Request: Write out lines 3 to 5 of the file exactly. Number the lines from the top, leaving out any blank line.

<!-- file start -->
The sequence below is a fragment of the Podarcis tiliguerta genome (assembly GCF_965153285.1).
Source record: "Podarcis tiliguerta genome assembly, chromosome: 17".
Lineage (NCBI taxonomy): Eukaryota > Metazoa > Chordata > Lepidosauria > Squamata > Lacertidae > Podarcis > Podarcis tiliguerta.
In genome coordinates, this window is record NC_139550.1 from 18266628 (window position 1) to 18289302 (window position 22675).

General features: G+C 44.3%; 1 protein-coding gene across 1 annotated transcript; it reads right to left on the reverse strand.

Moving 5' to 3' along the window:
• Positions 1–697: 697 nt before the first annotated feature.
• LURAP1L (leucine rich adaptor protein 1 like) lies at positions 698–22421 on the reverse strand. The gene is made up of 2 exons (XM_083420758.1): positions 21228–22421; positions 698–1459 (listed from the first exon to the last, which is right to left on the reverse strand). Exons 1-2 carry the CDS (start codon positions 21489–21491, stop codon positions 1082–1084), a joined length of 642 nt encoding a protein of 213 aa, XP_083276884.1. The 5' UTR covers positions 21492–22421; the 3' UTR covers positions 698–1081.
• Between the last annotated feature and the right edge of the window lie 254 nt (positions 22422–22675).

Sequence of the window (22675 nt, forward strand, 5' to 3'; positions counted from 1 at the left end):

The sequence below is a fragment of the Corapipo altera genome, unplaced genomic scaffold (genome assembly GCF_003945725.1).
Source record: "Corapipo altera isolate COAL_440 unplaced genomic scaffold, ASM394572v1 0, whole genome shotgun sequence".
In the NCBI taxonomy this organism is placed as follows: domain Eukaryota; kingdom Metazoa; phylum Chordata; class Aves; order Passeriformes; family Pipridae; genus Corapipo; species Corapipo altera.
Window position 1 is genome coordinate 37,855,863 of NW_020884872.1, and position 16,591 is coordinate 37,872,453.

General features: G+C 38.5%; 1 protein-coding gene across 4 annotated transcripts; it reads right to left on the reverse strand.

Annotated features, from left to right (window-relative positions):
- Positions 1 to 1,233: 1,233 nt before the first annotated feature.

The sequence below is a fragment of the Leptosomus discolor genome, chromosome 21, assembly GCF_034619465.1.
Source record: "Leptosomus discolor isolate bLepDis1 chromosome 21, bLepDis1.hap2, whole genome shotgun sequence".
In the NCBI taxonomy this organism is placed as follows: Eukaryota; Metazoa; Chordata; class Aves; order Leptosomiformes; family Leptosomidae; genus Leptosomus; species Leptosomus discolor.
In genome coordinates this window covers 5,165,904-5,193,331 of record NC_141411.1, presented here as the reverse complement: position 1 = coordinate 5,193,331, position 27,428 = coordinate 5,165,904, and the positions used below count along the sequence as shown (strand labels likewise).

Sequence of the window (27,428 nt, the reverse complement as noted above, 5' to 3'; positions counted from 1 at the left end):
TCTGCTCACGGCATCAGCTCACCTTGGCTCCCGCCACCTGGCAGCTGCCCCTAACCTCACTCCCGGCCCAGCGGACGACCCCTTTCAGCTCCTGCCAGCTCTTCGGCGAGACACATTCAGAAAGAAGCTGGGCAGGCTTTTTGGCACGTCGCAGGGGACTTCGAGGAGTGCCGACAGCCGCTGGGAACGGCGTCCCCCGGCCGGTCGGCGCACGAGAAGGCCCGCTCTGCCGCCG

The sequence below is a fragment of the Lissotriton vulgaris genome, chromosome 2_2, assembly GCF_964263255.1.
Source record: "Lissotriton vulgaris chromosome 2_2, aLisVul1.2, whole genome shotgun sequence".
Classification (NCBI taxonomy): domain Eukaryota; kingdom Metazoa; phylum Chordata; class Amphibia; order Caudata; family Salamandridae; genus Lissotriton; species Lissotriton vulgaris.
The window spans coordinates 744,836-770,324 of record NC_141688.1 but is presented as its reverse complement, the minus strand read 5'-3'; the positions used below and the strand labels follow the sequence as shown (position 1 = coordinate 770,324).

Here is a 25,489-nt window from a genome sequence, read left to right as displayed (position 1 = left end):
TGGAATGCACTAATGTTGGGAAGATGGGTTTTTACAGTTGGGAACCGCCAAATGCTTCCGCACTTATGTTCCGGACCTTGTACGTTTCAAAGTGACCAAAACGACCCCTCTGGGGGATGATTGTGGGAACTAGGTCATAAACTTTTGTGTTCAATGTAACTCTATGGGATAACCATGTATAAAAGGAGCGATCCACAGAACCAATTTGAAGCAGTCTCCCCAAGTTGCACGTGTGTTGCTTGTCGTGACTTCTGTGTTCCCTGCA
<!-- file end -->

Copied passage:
Lineage (NCBI taxonomy): Eukaryota > Metazoa > Chordata > Lepidosauria > Squamata > Lacertidae > Podarcis > Podarcis tiliguerta.
In genome coordinates, this window is record NC_139550.1 from 18266628 (window position 1) to 18289302 (window position 22675).

General features: G+C 44.3%; 1 protein-coding gene across 1 annotated transcript; it reads right to left on the reverse strand.